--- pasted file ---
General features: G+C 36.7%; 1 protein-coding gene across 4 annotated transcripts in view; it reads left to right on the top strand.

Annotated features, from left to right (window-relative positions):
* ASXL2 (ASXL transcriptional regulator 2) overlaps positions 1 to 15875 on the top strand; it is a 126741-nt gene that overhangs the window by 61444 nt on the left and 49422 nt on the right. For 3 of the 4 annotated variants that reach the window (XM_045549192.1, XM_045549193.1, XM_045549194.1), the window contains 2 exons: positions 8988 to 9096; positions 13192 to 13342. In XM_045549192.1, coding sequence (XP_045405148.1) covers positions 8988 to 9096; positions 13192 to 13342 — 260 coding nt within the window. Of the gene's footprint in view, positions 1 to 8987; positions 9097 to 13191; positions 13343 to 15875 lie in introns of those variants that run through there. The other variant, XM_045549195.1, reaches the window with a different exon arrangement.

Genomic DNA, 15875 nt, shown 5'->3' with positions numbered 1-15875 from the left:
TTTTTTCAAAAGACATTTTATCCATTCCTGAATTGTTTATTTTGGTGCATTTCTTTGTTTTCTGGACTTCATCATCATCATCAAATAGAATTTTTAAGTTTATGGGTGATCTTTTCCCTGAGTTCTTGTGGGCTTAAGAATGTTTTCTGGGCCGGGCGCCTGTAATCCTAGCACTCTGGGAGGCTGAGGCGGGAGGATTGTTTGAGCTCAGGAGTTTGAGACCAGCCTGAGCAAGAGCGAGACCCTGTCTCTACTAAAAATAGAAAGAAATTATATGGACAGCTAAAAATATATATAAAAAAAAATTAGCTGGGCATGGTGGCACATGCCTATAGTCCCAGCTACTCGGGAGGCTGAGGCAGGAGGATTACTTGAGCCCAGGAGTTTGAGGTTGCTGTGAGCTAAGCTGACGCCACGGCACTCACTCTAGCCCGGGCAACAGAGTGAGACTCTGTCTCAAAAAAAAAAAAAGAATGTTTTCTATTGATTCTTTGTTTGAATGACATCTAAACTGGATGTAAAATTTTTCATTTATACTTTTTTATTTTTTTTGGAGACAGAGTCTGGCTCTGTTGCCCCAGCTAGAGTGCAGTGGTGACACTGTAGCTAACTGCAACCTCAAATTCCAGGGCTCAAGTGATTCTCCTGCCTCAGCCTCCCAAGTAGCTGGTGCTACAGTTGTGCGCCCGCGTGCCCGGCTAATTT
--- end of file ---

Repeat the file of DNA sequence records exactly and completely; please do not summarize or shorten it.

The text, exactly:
General features: G+C 36.7%; 1 protein-coding gene across 4 annotated transcripts in view; it reads left to right on the top strand.

Annotated features, from left to right (window-relative positions):
* ASXL2 (ASXL transcriptional regulator 2) overlaps positions 1 to 15875 on the top strand; it is a 126741-nt gene that overhangs the window by 61444 nt on the left and 49422 nt on the right. For 3 of the 4 annotated variants that reach the window (XM_045549192.1, XM_045549193.1, XM_045549194.1), the window contains 2 exons: positions 8988 to 9096; positions 13192 to 13342. In XM_045549192.1, coding sequence (XP_045405148.1) covers positions 8988 to 9096; positions 13192 to 13342 — 260 coding nt within the window. Of the gene's footprint in view, positions 1 to 8987; positions 9097 to 13191; positions 13343 to 15875 lie in introns of those variants that run through there. The other variant, XM_045549195.1, reaches the window with a different exon arrangement.

Genomic DNA, 15875 nt, shown 5'->3' with positions numbered 1-15875 from the left:
TTTTTTCAAAAGACATTTTATCCATTCCTGAATTGTTTATTTTGGTGCATTTCTTTGTTTTCTGGACTTCATCATCATCATCAAATAGAATTTTTAAGTTTATGGGTGATCTTTTCCCTGAGTTCTTGTGGGCTTAAGAATGTTTTCTGGGCCGGGCGCCTGTAATCCTAGCACTCTGGGAGGCTGAGGCGGGAGGATTGTTTGAGCTCAGGAGTTTGAGACCAGCCTGAGCAAGAGCGAGACCCTGTCTCTACTAAAAATAGAAAGAAATTATATGGACAGCTAAAAATATATATAAAAAAAAATTAGCTGGGCATGGTGGCACATGCCTATAGTCCCAGCTACTCGGGAGGCTGAGGCAGGAGGATTACTTGAGCCCAGGAGTTTGAGGTTGCTGTGAGCTAAGCTGACGCCACGGCACTCACTCTAGCCCGGGCAACAGAGTGAGACTCTGTCTCAAAAAAAAAAAAAGAATGTTTTCTATTGATTCTTTGTTTGAATGACATCTAAACTGGATGTAAAATTTTTCATTTATACTTTTTTATTTTTTTTGGAGACAGAGTCTGGCTCTGTTGCCCCAGCTAGAGTGCAGTGGTGACACTGTAGCTAACTGCAACCTCAAATTCCAGGGCTCAAGTGATTCTCCTGCCTCAGCCTCCCAAGTAGCTGGTGCTACAGTTGTGCGCCCGCGTGCCCGGCTAATTT